Ahead of our next 300 Hour Advanced Teacher Training, we’re catching up with some of our previous graduates to hear how completing the training has advanced their careers, deepened their practices, and led their lives in new directions. As part of their training, each student completes a research project on a subject of interest relating to yoga.
Here, 300 Hour Graduate Jessie Rogers talks with writer Alaina Isbouts about her yoga practice and her focus on breath work, or pranayama.
Tell me how yoga came to be such an important part of your life.
In 2011, I graduated from the University of Denver and immediately experienced an identity crises. Up until that point, the course of my life had always had a clear path. I knew exactly what I needed to do to excel both academically in the classroom and competitively on the soccer field. I found comfort in sharing my story through the lens of a hard-working student-athlete.
After spending a year of boredom in a corporate job, I felt the need to redefine myself and invigorate more meaning back into my life. In search for my next academic and physical challenge, I turned to yoga. Taking my first dive into subtle body awareness, I healed from things that I did not know needed healing. The scope for how I viewed the world and my relation to it shifted and expanded.
How did the idea of using pranayama in everyday life come to you?
I will never forget the first time I learned about the breathing technique of Nadi Shodana (Alternate Nostril Breathing). While my instructor was breaking down the basics of how to do it, he also explained how our nostrils fluctuate throughout the day from being predominately active to more blocked off. Since that day, I never stopped being intrigued by pranayama. It has been my guiding force into subtle body awareness and I am always intrigued to learn more. So, for my project, I opted to dive deeper and learn more about how breath work affects the internal landscape of the body. I posed the following question: “Can the use of pranayama help bring extreme states of energetic imbalances (i.e. when a person is experiencing high levels of stress, anxiety, lethargy, sorrow, anger, etc.) back to a state of equilibrium?”
In short, my findings led me to conclude that yes, through various forms of intentional breathing, we can change our current state of being.
How do you suggest people start practicing pranayama everyday?
I suggest people start with three minutes of conscious breathing every single day. Set a timer if you need to. Sit down, check in to how you are feeling, and according to those emotions, try some breath work.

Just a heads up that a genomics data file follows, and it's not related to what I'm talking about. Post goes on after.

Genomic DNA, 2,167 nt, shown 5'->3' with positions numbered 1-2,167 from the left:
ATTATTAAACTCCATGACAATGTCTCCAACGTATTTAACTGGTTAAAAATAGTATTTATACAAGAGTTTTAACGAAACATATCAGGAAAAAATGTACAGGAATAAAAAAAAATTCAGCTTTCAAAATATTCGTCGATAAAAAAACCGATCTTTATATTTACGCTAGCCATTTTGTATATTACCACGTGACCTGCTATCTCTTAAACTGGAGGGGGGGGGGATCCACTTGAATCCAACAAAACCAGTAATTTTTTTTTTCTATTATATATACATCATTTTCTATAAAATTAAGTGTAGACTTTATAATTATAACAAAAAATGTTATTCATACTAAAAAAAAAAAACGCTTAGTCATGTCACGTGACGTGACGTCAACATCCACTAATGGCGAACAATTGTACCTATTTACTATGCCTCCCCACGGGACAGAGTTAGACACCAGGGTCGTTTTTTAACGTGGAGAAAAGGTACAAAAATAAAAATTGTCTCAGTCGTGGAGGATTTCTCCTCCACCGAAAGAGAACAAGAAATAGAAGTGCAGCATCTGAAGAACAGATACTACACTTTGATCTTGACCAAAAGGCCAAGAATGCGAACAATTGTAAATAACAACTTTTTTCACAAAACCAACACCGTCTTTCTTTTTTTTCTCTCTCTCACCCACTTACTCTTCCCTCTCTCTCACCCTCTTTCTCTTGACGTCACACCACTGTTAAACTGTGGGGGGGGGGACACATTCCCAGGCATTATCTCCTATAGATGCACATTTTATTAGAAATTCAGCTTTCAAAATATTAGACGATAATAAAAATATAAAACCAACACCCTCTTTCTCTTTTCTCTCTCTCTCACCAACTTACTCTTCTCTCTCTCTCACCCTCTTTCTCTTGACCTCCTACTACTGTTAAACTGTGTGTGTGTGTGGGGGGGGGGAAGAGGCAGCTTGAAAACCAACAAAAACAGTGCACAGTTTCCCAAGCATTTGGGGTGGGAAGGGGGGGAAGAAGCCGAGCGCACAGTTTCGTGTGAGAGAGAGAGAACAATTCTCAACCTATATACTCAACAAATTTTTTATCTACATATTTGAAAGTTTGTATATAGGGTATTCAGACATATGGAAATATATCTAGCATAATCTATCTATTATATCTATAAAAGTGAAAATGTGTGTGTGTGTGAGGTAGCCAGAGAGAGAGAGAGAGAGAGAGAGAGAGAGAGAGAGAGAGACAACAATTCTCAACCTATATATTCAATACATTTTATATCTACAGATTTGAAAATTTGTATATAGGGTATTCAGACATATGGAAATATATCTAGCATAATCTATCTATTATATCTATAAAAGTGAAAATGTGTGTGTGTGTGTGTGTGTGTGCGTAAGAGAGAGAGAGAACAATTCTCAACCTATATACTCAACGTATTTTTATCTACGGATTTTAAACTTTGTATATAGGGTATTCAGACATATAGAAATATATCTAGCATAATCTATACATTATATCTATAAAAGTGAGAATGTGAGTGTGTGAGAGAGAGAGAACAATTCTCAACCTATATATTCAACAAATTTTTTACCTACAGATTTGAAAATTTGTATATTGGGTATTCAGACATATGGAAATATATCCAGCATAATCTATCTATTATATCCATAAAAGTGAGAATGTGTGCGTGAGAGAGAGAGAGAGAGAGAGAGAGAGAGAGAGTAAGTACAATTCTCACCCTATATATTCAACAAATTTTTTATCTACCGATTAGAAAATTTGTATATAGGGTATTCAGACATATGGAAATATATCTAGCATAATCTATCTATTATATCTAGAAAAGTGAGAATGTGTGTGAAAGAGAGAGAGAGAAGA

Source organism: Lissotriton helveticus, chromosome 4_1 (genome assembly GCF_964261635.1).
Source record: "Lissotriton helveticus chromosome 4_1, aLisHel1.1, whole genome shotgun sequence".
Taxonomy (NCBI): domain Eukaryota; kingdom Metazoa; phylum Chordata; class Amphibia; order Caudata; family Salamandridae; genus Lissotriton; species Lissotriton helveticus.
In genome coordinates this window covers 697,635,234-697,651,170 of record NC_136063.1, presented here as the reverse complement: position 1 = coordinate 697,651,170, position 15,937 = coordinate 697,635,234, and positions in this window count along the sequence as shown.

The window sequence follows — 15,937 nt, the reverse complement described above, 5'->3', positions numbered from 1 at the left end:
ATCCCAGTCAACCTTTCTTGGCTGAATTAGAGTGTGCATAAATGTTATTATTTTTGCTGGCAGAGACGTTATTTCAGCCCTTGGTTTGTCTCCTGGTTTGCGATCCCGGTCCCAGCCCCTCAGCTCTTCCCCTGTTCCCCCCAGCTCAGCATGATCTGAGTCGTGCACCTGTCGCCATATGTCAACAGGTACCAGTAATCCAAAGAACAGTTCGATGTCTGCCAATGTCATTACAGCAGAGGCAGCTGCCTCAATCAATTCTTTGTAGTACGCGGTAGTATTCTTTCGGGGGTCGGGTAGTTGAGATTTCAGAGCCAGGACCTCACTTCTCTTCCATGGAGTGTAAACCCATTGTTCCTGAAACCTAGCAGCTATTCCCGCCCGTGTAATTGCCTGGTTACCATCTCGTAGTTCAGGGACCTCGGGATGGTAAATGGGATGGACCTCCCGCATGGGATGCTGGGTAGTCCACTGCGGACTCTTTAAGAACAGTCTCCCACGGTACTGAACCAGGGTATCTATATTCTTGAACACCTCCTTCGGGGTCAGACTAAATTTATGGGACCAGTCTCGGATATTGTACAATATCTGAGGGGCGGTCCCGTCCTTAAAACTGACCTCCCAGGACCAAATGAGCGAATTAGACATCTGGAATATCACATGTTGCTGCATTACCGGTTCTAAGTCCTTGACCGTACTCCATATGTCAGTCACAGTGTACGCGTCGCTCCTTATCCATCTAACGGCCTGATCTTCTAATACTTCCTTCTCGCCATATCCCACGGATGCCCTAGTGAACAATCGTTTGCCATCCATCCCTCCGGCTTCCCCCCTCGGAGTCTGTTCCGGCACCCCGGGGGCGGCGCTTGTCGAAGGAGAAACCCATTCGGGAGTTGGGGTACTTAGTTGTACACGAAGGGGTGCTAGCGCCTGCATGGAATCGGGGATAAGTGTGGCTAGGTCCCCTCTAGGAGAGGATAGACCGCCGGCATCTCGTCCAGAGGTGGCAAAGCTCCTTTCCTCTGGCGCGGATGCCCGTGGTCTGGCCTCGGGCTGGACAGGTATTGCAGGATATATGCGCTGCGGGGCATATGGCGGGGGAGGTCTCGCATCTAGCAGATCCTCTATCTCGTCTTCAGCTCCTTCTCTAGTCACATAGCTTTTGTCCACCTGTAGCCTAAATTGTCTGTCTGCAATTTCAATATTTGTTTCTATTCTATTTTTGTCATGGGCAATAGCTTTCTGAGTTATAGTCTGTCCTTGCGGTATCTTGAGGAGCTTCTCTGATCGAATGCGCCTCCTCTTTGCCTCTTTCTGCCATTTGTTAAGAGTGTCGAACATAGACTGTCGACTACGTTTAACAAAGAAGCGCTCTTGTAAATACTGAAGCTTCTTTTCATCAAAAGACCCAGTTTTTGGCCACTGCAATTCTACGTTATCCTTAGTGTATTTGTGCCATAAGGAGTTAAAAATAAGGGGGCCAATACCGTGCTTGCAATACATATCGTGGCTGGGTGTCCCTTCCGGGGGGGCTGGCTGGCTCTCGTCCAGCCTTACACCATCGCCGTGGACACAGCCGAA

- To help bring mindfulness into your day, try a Three-Part Breath. Take a deep inhale through the nose, pause at the top of your breath, exhale through the nose, and release chest and diaphragm down to the belly. To help reduce stress, you can opt to lengthen the exhale. This will help tap into your parasympathetic nervous system activating your “rest and digest” senses.
- To clear and energize the mind, try Breath of Fire. This breath work focuses on a quick, sharp and forceful exhale out through the nose as the naval snaps in towards the spine follow by a passive intake of air through the nostril as the naval releases back out.
- To calm and awaken both sides of the brain, try Alternate Nostril Breathing. Use the right thumb to close off the right nostril and the right ring finger to close off the left nostril. Alternate blocking off the right nostril and breathing in through the left and then blocking off the left nostril and exhaling out right. Then inhale through the right nostril and exhale out the left. Repeat.
What made you specifically pick The River?
I had heard about The River through several friends over the course of a year. Feeling ready to reboot my practice and shake things up, I finally checked the studio out, and several teachers kept me coming back for more. Eventually I sat down with Christen Bakken after one of her classes to learn more about the 300-HR YTT training. The timing and materials were just what I was looking for, so I signed up and am so happy that I did!
What do you think it means to be a yoga teacher in your community?
To be a yoga teacher is to hold space for self-growth and change. Whether it be physical, mental, emotional, or spiritual pursuits, yoga practitioners step onto their mats for an array of reasons. Through sharing the ancient teachings of yoga through movement of the body and breath, yoga teachers can offer a space for practitioners to safely heal and improve their lives both on and off the mat.
For more information on The River’s upcoming Advanced 300 Hour Training beginning February 28th, visit us here.